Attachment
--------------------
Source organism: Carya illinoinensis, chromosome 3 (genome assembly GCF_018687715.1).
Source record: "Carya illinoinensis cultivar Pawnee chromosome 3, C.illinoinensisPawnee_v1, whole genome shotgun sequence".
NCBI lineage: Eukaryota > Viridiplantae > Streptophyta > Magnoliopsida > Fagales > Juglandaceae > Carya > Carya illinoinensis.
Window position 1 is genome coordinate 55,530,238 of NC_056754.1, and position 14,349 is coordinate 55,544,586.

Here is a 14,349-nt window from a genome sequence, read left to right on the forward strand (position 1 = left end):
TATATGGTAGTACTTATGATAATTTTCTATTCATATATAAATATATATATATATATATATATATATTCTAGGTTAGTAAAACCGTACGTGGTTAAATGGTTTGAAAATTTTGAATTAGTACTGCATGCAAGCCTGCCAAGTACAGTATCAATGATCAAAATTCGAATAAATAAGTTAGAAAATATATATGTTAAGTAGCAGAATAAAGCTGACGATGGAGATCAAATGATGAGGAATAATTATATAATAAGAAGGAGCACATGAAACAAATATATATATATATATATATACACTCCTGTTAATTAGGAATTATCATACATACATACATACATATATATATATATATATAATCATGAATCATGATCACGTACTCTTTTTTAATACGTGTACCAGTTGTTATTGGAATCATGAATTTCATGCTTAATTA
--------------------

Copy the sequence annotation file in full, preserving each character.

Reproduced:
Source organism: Carya illinoinensis, chromosome 3 (genome assembly GCF_018687715.1).
Source record: "Carya illinoinensis cultivar Pawnee chromosome 3, C.illinoinensisPawnee_v1, whole genome shotgun sequence".
NCBI lineage: Eukaryota > Viridiplantae > Streptophyta > Magnoliopsida > Fagales > Juglandaceae > Carya > Carya illinoinensis.
Window position 1 is genome coordinate 55,530,238 of NC_056754.1, and position 14,349 is coordinate 55,544,586.

Here is a 14,349-nt window from a genome sequence, read left to right on the forward strand (position 1 = left end):
TATATGGTAGTACTTATGATAATTTTCTATTCATATATAAATATATATATATATATATATATATATTCTAGGTTAGTAAAACCGTACGTGGTTAAATGGTTTGAAAATTTTGAATTAGTACTGCATGCAAGCCTGCCAAGTACAGTATCAATGATCAAAATTCGAATAAATAAGTTAGAAAATATATATGTTAAGTAGCAGAATAAAGCTGACGATGGAGATCAAATGATGAGGAATAATTATATAATAAGAAGGAGCACATGAAACAAATATATATATATATATATATACACTCCTGTTAATTAGGAATTATCATACATACATACATACATATATATATATATATATAATCATGAATCATGATCACGTACTCTTTTTTAATACGTGTACCAGTTGTTATTGGAATCATGAATTTCATGCTTAATTA